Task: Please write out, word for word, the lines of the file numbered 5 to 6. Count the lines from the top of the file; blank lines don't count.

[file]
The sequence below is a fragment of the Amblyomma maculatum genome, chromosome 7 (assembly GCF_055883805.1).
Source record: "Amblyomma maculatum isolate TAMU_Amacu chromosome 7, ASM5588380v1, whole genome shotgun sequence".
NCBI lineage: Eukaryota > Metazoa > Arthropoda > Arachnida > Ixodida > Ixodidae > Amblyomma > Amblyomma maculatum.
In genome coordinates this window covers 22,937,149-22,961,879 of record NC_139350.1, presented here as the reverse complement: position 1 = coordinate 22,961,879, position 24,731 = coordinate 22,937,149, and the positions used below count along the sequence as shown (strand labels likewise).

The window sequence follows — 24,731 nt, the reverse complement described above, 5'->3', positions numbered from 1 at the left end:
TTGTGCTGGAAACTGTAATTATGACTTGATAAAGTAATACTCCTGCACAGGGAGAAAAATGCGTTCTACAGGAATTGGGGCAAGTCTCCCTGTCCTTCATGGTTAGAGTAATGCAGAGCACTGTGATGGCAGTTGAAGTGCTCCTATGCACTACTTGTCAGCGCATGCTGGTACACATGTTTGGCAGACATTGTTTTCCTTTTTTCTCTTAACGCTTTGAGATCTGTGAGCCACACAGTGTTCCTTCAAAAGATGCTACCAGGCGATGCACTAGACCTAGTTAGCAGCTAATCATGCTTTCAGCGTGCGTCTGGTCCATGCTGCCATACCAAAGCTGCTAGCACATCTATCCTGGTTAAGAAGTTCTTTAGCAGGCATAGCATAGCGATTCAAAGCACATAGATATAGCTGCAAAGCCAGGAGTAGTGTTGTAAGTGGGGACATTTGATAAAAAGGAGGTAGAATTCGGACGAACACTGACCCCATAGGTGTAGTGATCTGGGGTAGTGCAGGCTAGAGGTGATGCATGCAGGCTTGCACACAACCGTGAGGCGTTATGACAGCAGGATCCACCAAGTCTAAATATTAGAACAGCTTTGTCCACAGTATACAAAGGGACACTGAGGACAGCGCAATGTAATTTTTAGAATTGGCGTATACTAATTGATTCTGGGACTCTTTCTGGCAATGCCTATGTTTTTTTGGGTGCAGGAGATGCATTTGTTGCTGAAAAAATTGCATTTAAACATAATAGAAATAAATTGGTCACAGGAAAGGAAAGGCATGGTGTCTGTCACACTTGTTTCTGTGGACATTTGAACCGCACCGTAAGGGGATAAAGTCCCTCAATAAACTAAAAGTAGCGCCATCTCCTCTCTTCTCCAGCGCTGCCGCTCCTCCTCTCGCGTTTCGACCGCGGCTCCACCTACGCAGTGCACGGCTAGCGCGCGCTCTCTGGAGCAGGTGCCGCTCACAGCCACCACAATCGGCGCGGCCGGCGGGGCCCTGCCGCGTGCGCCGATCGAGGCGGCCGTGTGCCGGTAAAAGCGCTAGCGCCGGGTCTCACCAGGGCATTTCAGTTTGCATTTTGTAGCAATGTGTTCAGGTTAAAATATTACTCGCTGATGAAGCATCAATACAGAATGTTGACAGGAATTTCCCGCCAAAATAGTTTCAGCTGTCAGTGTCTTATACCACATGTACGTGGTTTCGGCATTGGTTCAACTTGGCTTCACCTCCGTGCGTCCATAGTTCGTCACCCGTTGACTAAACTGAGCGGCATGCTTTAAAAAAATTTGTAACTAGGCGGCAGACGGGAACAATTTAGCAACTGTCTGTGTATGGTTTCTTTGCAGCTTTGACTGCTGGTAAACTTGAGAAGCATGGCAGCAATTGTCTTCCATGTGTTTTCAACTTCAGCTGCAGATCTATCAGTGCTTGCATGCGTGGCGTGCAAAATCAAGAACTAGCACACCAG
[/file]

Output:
The window sequence follows — 24,731 nt, the reverse complement described above, 5'->3', positions numbered from 1 at the left end:
TTGTGCTGGAAACTGTAATTATGACTTGATAAAGTAATACTCCTGCACAGGGAGAAAAATGCGTTCTACAGGAATTGGGGCAAGTCTCCCTGTCCTTCATGGTTAGAGTAATGCAGAGCACTGTGATGGCAGTTGAAGTGCTCCTATGCACTACTTGTCAGCGCATGCTGGTACACATGTTTGGCAGACATTGTTTTCCTTTTTTCTCTTAACGCTTTGAGATCTGTGAGCCACACAGTGTTCCTTCAAAAGATGCTACCAGGCGATGCACTAGACCTAGTTAGCAGCTAATCATGCTTTCAGCGTGCGTCTGGTCCATGCTGCCATACCAAAGCTGCTAGCACATCTATCCTGGTTAAGAAGTTCTTTAGCAGGCATAGCATAGCGATTCAAAGCACATAGATATAGCTGCAAAGCCAGGAGTAGTGTTGTAAGTGGGGACATTTGATAAAAAGGAGGTAGAATTCGGACGAACACTGACCCCATAGGTGTAGTGATCTGGGGTAGTGCAGGCTAGAGGTGATGCATGCAGGCTTGCACACAACCGTGAGGCGTTATGACAGCAGGATCCACCAAGTCTAAATATTAGAACAGCTTTGTCCACAGTATACAAAGGGACACTGAGGACAGCGCAATGTAATTTTTAGAATTGGCGTATACTAATTGATTCTGGGACTCTTTCTGGCAATGCCTATGTTTTTTTGGGTGCAGGAGATGCATTTGTTGCTGAAAAAATTGCATTTAAACATAATAGAAATAAATTGGTCACAGGAAAGGAAAGGCATGGTGTCTGTCACACTTGTTTCTGTGGACATTTGAACCGCACCGTAAGGGGATAAAGTCCCTCAATAAACTAAAAGTAGCGCCATCTCCTCTCTTCTCCAGCGCTGCCGCTCCTCCTCTCGCGTTTCGACCGCGGCTCCACCTACGCAGTGCACGGCTAGCGCGCGCTCTCTGGAGCAGGTGCCGCTCACAGCCACCACAATCGGCGCGGCCGGCGGGGCCCTGCCGCGTGCGCCGATCGAGGCGGCCGTGTGCCGGTAAAAGCGCTAGCGCCGGGTCTCACCAGGGCATTTCAGTTTGCATTTTGTAGCAATGTGTTCAGGTTAAAATATTACTCGCTGATGAAGCATCAATACAGAATGTTGACAGGAATTTCCCGCCAAAATAGTTTCAGCTGTCAGTGTCTTATACCACATGTACGTGGTTTCGGCATTGGTTCAACTTGGCTTCACCTCCGTGCGTCCATAGTTCGTCACCCGTTGACTAAACTGAGCGGCATGCTTTAAAAAAATTTGTAACTAGGCGGCAGACGGGAACAATTTAGCAACTGTCTGTGTATGGTTTCTTTGCAGCTTTGACTGCTGGTAAACTTGAGAAGCATGGCAGCAATTGTCTTCCATGTGTTTTCAACTTCAGCTGCAGATCTATCAGTGCTTGCATGCGTGGCGTGCAAAATCAAGAACTAGCACACCAG